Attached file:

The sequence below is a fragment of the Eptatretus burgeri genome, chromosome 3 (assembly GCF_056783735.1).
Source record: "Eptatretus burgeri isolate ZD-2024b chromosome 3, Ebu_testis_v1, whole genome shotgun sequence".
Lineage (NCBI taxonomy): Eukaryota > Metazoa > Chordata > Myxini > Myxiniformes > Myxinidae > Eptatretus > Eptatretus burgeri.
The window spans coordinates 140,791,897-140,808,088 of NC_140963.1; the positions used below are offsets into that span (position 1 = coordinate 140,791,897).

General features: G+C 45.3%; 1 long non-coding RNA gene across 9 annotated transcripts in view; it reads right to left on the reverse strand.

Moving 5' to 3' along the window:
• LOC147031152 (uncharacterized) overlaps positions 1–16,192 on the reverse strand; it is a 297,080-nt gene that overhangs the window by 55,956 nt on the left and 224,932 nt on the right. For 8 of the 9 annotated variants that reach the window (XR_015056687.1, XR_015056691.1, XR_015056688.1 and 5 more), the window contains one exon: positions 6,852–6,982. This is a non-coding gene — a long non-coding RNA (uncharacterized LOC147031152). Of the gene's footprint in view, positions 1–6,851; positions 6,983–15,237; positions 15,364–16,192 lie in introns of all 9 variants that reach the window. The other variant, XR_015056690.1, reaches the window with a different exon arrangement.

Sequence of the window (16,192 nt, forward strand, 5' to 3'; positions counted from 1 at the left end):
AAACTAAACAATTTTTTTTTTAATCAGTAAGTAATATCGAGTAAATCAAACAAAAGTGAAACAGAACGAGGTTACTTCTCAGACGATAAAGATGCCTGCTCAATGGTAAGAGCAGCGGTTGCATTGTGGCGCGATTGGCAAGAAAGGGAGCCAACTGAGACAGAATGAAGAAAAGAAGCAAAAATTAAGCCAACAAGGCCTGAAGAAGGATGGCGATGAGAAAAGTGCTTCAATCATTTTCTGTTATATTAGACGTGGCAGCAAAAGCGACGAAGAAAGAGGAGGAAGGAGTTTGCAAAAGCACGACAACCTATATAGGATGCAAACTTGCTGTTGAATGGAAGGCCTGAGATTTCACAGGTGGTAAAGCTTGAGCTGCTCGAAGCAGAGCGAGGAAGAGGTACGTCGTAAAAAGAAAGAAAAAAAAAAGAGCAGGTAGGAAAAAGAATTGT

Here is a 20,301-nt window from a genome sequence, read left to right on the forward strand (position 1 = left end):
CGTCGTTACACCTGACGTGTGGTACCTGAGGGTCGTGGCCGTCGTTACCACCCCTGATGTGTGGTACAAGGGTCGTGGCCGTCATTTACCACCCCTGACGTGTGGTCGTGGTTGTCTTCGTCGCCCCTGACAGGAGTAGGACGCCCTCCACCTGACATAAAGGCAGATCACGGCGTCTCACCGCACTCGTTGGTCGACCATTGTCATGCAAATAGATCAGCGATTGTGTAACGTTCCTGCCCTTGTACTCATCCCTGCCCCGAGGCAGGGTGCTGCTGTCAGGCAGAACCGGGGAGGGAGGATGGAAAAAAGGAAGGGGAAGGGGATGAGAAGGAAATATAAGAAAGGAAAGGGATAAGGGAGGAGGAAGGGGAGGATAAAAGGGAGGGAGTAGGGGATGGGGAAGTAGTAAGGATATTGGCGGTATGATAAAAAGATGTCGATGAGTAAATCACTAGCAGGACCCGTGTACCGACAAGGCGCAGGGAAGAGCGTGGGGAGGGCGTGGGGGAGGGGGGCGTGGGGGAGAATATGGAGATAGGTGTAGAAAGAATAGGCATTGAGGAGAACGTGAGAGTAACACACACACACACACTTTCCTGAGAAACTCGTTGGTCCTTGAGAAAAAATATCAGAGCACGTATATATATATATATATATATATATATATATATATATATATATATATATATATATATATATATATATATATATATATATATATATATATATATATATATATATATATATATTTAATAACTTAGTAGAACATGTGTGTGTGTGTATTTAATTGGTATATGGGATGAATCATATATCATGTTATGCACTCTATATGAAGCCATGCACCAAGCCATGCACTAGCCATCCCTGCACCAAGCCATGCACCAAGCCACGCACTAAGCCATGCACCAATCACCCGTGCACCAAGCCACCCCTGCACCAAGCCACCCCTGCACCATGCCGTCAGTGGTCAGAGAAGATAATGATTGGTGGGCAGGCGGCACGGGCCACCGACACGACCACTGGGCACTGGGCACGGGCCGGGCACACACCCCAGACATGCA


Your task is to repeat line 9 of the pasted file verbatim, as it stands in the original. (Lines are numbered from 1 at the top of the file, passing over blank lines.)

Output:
AAACTAAACAATTTTTTTTTTAATCAGTAAGTAATATCGAGTAAATCAAACAAAAGTGAAACAGAACGAGGTTACTTCTCAGACGATAAAGATGCCTGCTCAATGGTAAGAGCAGCGGTTGCATTGTGGCGCGATTGGCAAGAAAGGGAGCCAACTGAGACAGAATGAAGAAAAGAAGCAAAAATTAAGCCAACAAGGCCTGAAGAAGGATGGCGATGAGAAAAGTGCTTCAATCATTTTCTGTTATATTAGACGTGGCAGCAAAAGCGACGAAGAAAGAGGAGGAAGGAGTTTGCAAAAGCACGACAACCTATATAGGATGCAAACTTGCTGTTGAATGGAAGGCCTGAGATTTCACAGGTGGTAAAGCTTGAGCTGCTCGAAGCAGAGCGAGGAAGAGGTACGTCGTAAAAAGAAAGAAAAAAAAAAGAGCAGGTAGGAAAAAGAATTGT